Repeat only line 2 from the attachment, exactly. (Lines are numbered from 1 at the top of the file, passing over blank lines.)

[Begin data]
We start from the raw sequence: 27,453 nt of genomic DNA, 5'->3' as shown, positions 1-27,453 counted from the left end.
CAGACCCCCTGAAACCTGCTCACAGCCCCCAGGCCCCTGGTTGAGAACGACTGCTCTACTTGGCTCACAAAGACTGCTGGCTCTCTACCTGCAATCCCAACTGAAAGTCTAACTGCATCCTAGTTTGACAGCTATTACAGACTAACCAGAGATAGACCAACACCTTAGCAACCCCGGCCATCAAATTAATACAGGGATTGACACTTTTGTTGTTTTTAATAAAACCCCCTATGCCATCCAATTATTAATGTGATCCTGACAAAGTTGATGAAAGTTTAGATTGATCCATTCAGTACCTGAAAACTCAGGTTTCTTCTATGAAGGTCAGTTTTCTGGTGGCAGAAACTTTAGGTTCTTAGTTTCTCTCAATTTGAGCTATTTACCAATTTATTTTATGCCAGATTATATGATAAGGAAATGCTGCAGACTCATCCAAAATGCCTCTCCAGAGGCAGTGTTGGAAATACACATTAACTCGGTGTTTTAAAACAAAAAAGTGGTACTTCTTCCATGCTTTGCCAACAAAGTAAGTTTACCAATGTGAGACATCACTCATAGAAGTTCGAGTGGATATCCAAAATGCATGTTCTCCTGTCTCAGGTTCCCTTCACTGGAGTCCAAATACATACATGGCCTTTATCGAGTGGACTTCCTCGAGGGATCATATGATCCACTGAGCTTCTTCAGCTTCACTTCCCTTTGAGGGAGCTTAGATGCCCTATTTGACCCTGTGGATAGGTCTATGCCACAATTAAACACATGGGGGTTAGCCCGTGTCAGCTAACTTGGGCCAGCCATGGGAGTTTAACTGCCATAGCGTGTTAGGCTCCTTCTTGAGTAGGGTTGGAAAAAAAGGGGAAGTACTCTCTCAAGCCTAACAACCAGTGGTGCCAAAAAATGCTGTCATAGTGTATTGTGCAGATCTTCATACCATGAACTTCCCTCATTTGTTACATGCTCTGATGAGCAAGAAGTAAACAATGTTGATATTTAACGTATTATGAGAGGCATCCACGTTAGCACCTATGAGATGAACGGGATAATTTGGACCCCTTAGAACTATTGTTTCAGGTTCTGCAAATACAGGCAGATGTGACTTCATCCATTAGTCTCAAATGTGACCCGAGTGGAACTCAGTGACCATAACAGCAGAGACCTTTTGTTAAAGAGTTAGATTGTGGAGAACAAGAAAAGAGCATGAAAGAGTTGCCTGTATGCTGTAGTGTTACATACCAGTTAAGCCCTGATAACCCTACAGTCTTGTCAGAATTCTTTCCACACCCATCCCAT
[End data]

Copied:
CAGACCCCCTGAAACCTGCTCACAGCCCCCAGGCCCCTGGTTGAGAACGACTGCTCTACTTGGCTCACAAAGACTGCTGGCTCTCTACCTGCAATCCCAACTGAAAGTCTAACTGCATCCTAGTTTGACAGCTATTACAGACTAACCAGAGATAGACCAACACCTTAGCAACCCCGGCCATCAAATTAATACAGGGATTGACACTTTTGTTGTTTTTAATAAAACCCCCTATGCCATCCAATTATTAATGTGATCCTGACAAAGTTGATGAAAGTTTAGATTGATCCATTCAGTACCTGAAAACTCAGGTTTCTTCTATGAAGGTCAGTTTTCTGGTGGCAGAAACTTTAGGTTCTTAGTTTCTCTCAATTTGAGCTATTTACCAATTTATTTTATGCCAGATTATATGATAAGGAAATGCTGCAGACTCATCCAAAATGCCTCTCCAGAGGCAGTGTTGGAAATACACATTAACTCGGTGTTTTAAAACAAAAAAGTGGTACTTCTTCCATGCTTTGCCAACAAAGTAAGTTTACCAATGTGAGACATCACTCATAGAAGTTCGAGTGGATATCCAAAATGCATGTTCTCCTGTCTCAGGTTCCCTTCACTGGAGTCCAAATACATACATGGCCTTTATCGAGTGGACTTCCTCGAGGGATCATATGATCCACTGAGCTTCTTCAGCTTCACTTCCCTTTGAGGGAGCTTAGATGCCCTATTTGACCCTGTGGATAGGTCTATGCCACAATTAAACACATGGGGGTTAGCCCGTGTCAGCTAACTTGGGCCAGCCATGGGAGTTTAACTGCCATAGCGTGTTAGGCTCCTTCTTGAGTAGGGTTGGAAAAAAAGGGGAAGTACTCTCTCAAGCCTAACAACCAGTGGTGCCAAAAAATGCTGTCATAGTGTATTGTGCAGATCTTCATACCATGAACTTCCCTCATTTGTTACATGCTCTGATGAGCAAGAAGTAAACAATGTTGATATTTAACGTATTATGAGAGGCATCCACGTTAGCACCTATGAGATGAACGGGATAATTTGGACCCCTTAGAACTATTGTTTCAGGTTCTGCAAATACAGGCAGATGTGACTTCATCCATTAGTCTCAAATGTGACCCGAGTGGAACTCAGTGACCATAACAGCAGAGACCTTTTGTTAAAGAGTTAGATTGTGGAGAACAAGAAAAGAGCATGAAAGAGTTGCCTGTATGCTGTAGTGTTACATACCAGTTAAGCCCTGATAACCCTACAGTCTTGTCAGAATTCTTTCCACACCCATCCCAT